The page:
Indian American’s film questions gender politics

By Supriya Tiwari | May 12, 2011 2:33 PM HKT
Filmmakers Jayan Cherian (right) and Sebastiano d'Ayala Valva (center) answer questions from the audience after the screening of their movies at the BFI festival in London recently.
LONDON: Indian American filmmaker Jayan Cherian’s Shape of the Shapeless, a
powerful critique of sexuality and gender, is scheduled to be screened at the Short Film
Corner of the Cannes Film Festival, which starts on Thursday.
This is the second film of the Kerala-born director to be screened at Cannes. His Inner
Silence of the Tumult, a film that traces spirituality and human identification to the
nature, was also screened at the Short Film Corner in 2008.
Shape of the Shapeless was one of the attractions on the closing night of the 25th BFI
London Lesbian and Gay Film Festival, which concluded last month. The documentary,
which portrays the spiritual journey of a New York transvestite performer, was paired
along with Sebastiano d'Ayala Valva’s new movie Angel.
In Shape of the Shapeless, Cherian relays the everyday life of Rose Wood, who was born
Jon Corey. A man during the day, running his own business, every evening, he assumes
the persona of Rose, a woman performing the burlesque in New York’s nightlife and has
her own stage show. The gender transformation, using props such as breasts and vagina,
has been depicted in a matter-of-fact manner.
As may be expected from Cherian, a poet and experimental filmmaker whose movies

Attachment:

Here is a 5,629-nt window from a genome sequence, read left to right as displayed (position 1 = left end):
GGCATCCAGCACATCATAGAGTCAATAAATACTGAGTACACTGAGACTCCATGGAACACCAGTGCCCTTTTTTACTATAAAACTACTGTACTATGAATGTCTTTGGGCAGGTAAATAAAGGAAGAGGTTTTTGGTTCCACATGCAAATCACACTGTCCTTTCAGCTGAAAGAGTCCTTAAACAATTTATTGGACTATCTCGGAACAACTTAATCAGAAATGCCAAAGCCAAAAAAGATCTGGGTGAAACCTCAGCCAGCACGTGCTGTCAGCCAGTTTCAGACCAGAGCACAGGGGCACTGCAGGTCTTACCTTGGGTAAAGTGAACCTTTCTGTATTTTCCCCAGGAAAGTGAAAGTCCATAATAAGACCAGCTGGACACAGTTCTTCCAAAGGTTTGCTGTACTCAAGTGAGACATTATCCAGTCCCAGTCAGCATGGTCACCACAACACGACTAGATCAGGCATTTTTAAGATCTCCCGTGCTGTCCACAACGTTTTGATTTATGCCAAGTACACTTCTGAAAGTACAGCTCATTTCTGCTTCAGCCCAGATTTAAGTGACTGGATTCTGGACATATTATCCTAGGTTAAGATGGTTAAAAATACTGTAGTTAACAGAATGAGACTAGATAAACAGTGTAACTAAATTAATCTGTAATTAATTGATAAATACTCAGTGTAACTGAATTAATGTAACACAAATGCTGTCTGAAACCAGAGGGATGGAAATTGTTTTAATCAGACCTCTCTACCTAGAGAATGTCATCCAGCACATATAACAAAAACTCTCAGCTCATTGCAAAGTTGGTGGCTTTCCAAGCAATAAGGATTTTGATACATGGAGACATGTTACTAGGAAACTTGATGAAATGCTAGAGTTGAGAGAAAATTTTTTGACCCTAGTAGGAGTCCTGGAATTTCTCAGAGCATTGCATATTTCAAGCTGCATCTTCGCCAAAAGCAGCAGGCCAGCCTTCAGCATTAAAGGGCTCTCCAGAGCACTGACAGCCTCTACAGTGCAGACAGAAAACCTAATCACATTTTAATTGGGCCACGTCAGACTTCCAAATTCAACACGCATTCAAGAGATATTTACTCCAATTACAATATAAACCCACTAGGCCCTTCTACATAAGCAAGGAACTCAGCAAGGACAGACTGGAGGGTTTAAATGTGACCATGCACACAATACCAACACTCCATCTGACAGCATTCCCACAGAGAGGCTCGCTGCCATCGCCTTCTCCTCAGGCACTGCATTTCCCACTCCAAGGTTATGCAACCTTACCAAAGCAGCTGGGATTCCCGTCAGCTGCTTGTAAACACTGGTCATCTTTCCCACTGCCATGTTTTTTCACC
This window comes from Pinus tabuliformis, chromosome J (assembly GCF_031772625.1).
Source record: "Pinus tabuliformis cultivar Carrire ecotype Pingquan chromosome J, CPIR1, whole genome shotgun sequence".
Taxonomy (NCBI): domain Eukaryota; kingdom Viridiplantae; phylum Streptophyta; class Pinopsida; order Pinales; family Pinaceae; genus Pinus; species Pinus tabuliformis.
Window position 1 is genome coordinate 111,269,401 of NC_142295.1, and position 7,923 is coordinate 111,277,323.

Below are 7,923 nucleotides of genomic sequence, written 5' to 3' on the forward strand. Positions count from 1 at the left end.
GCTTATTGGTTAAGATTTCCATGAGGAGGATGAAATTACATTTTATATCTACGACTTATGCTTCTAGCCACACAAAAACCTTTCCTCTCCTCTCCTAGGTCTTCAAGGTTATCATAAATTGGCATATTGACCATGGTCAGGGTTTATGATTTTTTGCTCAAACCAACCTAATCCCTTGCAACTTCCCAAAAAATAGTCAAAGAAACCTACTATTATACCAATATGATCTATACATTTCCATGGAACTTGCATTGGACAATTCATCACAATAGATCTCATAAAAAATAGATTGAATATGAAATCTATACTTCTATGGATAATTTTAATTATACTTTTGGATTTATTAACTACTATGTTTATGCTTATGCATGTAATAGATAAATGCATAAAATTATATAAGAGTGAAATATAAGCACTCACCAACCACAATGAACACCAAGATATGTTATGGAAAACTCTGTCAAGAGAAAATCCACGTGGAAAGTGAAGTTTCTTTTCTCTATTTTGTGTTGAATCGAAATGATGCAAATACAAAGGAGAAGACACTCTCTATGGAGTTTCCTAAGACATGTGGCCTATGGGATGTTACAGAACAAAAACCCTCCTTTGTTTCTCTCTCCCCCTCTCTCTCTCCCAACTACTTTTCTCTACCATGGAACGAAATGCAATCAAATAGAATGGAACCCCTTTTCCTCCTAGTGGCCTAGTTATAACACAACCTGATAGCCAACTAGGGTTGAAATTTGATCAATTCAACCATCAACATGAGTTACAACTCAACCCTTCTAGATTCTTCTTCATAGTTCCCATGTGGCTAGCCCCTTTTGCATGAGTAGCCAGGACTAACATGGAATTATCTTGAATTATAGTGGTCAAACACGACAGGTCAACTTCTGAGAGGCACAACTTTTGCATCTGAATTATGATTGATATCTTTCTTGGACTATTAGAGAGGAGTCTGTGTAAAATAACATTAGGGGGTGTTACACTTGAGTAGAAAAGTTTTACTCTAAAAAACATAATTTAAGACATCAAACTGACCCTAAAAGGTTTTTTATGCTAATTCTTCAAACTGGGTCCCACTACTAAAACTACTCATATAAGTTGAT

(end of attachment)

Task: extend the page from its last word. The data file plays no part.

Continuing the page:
attempt to convey the story in a (sometimes) dramatic yet (mostly) realistic manner, his
subject is not just two dimensional: she is also a yogi. Rose’s spiritual name, given to her
by her guru, is “Prem Das,” which means servant of love.
Watching the film makes one appreciate Rose for the person she is, and for the various
personas she does. The shape referred to essentially is that of the body. The shapeless is
the ability of Rose to transcend this shape given to her.
In less than a decade, the New York-based Cherian, a critically acclaimed poet in
Malayalam, has carved his own path in films with his cinematic storytelling, as is evident
in his body of work. He has the ability to show uncomfortable subjects and present them
in almost a nonchalant manner, creating a certain restlessness among audiences.
Speaking in London on the sidelines of the British Film Institute festival, the filmmaker
said he intended to unsettle people through his works. True to his words, like Shape of
the Shapeless, most Cherian works unsettle, provoke and challenge. Tree of Life depicts
religious bigotry and intolerance in the U.S. society; Love in the Times of Foreclosure
documents a relationship crumbling under the financial struggle during recession;
Tandava -- a Dance of Dissolution portrays the destruction all around us due to war; Soul
of Solomon tells the story of a relationship between a gay priest and a sex worker; and
Capturing the signs of God portrays an artist struggling to leave behind suffering which
she has previously experienced whilst trying to capture the image of God.
In Shape of the Shapeless, Cherian questions the traditional notions about rigid gender
identities and its politics. “Gender identity is the most visible binary vision,” he said.